5 holiday emergencies to watch out for

Holiday emergencies when your usual veterinarian is on leave can be a nightmare. Being aware of possible dangers and what to do should they occur will save you – and your pet – a lot of heartache and anxiety.

Here are 5 holiday emergencies to watch out for:

1. Heatstroke

This is a frighteningly common summer ailment and is due primarily to owner neglect: dogs left in cars while owners shop; dogs left without fresh, cool water to drink; dogs left without adequate shade on hot days.

Heatstroke can be deadly and if your pet shows symptoms you need to get to a vet as soon as possible.

Symptoms of heatstroke include excessive panting, drooling, bluish-purple gums, restlessness and unsteadiness on their feet.

 

Help your pet by allowing cool water to flow over your pet. Use a hosepipe but keep the flow gentle, not strong. And keep a fan or air-conditioning on to maintain airflow over your pet’s body while you drive to a vet. You can also use a spray bottle to lightly cool them with water but never submerge them in ice or ice water.

2. Snake bites

In the event of an animal being bitten by a venomous snake, get it to the nearest vet as soon as possible, no matter how far you have to travel. There is no other solution. In serious cases antivenom will be required and in such cases the animal will not survive without antivenom. In cytotoxic bites (Puff Adder, Mozambique Spitting Cobra, Rinkhals, Stiletto snake, Night Adder) there may be excessive swelling, pain, blistering and subsequent tissue damage and the sooner the antivenom is administered, the less the tissue damage.

In Black Mamba and Cape Cobra bites the situation is critical and the sooner the animal reaches a vet, the better its chances of survival. Few animal hospitals have ventilators for animals and that may be critical in these bites. If your pet stops breathing on the way to a vet you could do mouth-to-nose resuscitation but there is little else one can do.

If your dog is spat in the eyes, immediately wash them with water  under a tap or using a hose pipe. Gently rinse the eyes for about 15 – 20 minutes and then get the animal to a vet. A bit of local anaesthetic and some antibiotic eye drops usually do the trick and the animal should be fine within a few days. There is no evidence that other substances, like Rooibos tea or baking soda, are more beneficial

3. Swimming

If you’re taking your dog to a holiday spot with water, make sure he can swim. Bulldogs, Pugs, Corgis and Greyhounds find swimming very difficult and breeds like Maltese are susceptible to arthritis and chills. It’s a good idea to consult your vet too, as they will have useful advice specific for your pet.

Rivers and lakes often look safe because the water is calm, however stagnant water can carry serious diseases or be susceptible to blue-green algae. Lakes and pools are often chemically treated to a level that’s safe for humans, but unsafe for pets. The most important thing is that you know the area and its dangers.

If you’re on the beach, prevent your dog from eating anything unusual and train the ‘leave it’ command before you go. If they do each something you’re not sure of, keep a close eye on them for symptoms of illness and if these show, get to the nearest vet.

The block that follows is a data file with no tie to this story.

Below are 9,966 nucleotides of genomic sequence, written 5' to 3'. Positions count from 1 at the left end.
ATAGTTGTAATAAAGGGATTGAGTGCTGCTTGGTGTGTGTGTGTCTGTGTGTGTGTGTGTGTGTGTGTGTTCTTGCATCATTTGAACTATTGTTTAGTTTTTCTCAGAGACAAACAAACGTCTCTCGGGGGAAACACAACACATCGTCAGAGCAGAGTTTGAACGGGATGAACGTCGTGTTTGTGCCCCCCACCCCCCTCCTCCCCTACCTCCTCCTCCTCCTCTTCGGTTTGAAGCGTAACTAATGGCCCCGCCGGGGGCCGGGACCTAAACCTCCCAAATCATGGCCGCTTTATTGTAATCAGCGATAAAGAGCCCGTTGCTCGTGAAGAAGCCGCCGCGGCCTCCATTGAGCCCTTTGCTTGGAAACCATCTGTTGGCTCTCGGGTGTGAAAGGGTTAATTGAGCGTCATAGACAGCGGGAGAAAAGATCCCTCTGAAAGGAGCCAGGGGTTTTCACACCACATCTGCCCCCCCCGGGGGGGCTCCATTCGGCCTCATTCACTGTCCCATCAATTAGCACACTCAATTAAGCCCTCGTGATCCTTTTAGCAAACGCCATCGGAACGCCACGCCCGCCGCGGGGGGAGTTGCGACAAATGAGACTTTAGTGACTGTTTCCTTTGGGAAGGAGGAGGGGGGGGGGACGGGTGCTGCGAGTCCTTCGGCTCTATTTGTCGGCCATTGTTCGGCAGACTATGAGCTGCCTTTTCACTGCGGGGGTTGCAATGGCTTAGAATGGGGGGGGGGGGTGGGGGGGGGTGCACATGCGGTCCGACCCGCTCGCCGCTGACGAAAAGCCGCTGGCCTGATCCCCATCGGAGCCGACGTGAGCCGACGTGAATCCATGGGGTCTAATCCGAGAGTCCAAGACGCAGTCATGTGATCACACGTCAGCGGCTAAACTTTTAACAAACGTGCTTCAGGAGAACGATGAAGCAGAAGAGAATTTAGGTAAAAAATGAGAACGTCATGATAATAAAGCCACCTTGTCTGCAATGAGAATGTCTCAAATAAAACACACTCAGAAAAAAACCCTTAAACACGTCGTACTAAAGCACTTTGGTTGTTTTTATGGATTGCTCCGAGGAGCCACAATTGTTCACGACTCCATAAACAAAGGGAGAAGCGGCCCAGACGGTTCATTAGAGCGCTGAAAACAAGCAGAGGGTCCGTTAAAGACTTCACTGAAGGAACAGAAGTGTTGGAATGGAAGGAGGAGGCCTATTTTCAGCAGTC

If your pet is thirsty enough, he or she may drink chlorinated or salt water, both of which are unsafe for pets. Carry lots of clean water and a collapsible bowl for your pet to drink from.

If he’s been in chlorinated, salty or dirty water, it’s a good idea to wash your dog afterwards. This will prevent them ingesting chlorine or disease when they are grooming.

4. Festive food

We know that it’s hard to resist those soft brown eyes pleading for that mince pie but raisins are toxic to dogs, as is chocolate and anything flavoured with sweetener so please avoid sharing your Christmas dinner with your pets.

If you want to share your food, opt for the turkey or chicken – lean meat without sauce and trimmings – but the best way to treat your pet is to stock up on dog-friendly treats and chews. Ostrich chews and Boredom Buster bones (available at Ebervet Vetshops) are not only healthy for your pet they also keep his teeth clean and will keep him entertained for hours.

5. Constipation

Constipation should never be ignored  as extended periods of distress can cause serious health concerns.

If you can see a thread or string in the anus, DO NOT try to pull it  out. This can cause internal damage. Other important things to note:

  • Always wear rubber gloves when dealing with faeces and related anal problems.
  • If you can see grass in the anus, gently ease it out.
  • If faeces are matted around the anus, trim carefully with scissors.
  • Wash the anal region with warm, soapy water and apply a soothing, water-soluble jelly (such as K-Y) to the inflamed area.
  • Take the dog’s temperature. If it is abnormally high or there is blood on the thermometer or resistance when inserting the thermometer, see your veterinarian immediately (within 24 hours).
  • If the constipation persists for more than 24 hours, see your vet. It could be indicative of a more serious health problem.

Although it is natural for a dog to eat grass on occasion, this habit should be controlled as much as possible. Avoid giving your dog bones; substitute a chew toy instead. Chat with your EberVet Vetshop or veterinarian about gentle laxatives to soften the stool and above all else, provide your dog with water regularly.

Neutering your dog at an early age will also prevent growth of the prostate, which can lead to constipation in dogs.